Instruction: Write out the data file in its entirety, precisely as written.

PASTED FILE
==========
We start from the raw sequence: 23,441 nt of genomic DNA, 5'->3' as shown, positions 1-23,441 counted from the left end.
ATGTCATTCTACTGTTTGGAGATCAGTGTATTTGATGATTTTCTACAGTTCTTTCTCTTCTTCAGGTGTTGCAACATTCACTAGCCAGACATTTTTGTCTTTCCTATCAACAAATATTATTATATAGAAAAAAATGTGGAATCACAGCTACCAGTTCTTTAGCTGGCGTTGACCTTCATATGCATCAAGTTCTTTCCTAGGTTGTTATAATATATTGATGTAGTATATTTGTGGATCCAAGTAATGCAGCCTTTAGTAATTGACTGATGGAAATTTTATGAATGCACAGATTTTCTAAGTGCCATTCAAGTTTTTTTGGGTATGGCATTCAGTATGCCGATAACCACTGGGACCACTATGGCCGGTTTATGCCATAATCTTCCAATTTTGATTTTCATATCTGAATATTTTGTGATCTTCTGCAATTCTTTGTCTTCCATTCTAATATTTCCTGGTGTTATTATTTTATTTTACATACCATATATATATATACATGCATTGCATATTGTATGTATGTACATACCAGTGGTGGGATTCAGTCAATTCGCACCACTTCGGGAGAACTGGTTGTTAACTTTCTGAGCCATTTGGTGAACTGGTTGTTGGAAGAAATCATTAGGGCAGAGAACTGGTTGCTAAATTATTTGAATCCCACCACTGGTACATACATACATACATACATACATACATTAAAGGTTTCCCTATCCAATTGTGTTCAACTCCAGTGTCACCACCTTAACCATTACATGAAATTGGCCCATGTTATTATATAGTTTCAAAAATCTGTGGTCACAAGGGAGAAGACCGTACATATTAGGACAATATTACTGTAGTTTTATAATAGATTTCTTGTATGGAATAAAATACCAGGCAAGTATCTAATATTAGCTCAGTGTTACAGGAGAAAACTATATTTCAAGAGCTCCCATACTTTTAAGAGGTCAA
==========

We start from the raw sequence: 23,441 nt of genomic DNA, 5'->3' as shown, positions 1-23,441 counted from the left end.
ATGTCATTCTACTGTTTGGAGATCAGTGTATTTGATGATTTTCTACAGTTCTTTCTCTTCTTCAGGTGTTGCAACATTCACTAGCCAGACATTTTTGTCTTTCCTATCAACAAATATTATTATATAGAAAAAAATGTGGAATCACAGCTACCAGTTCTTTAGCTGGCGTTGACCTTCATATGCATCAAGTTCTTTCCTAGGTTGTTATAATATATTGATGTAGTATATTTGTGGATCCAAGTAATGCAGCCTTTAGTAATTGACTGATGGAAATTTTATGAATGCACAGATTTTCTAAGTGCCATTCAAGTTTTTTTGGGTATGGCATTCAGTATGCCGATAACCACTGGGACCACTATGGCCGGTTTATGCCATAATCTTCCAATTTTGATTTTCATATCTGAATATTTTGTGATCTTCTGCAATTCTTTGTCTTCCATTCTAATATTTCCTGGTGTTATTATTTTATTTTACATACCATATATATATATACATGCATTGCATATTGTATGTATGTACATACCAGTGGTGGGATTCAGTCAATTCGCACCACTTCGGGAGAACTGGTTGTTAACTTTCTGAGCCATTTGGTGAACTGGTTGTTGGAAGAAATCATTAGGGCAGAGAACTGGTTGCTAAATTATTTGAATCCCACCACTGGTACATACATACATACATACATACATACATTAAAGGTTTCCCTATCCAATTGTGTTCAACTCCAGTGTCACCACCTTAACCATTACATGAAATTGGCCCATGTTATTATATAGTTTCAAAAATCTGTGGTCACAAGGGAGAAGACCGTACATATTAGGACAATATTACTGTAGTTTTATAATAGATTTCTTGTATGGAATAAAATACCAGGCAAGTATCTAATATTAGCTCAGTGTTACAGGAGAAAACTATATTTCAAGAGCTCCCATACTTTTAAGAGGTCAA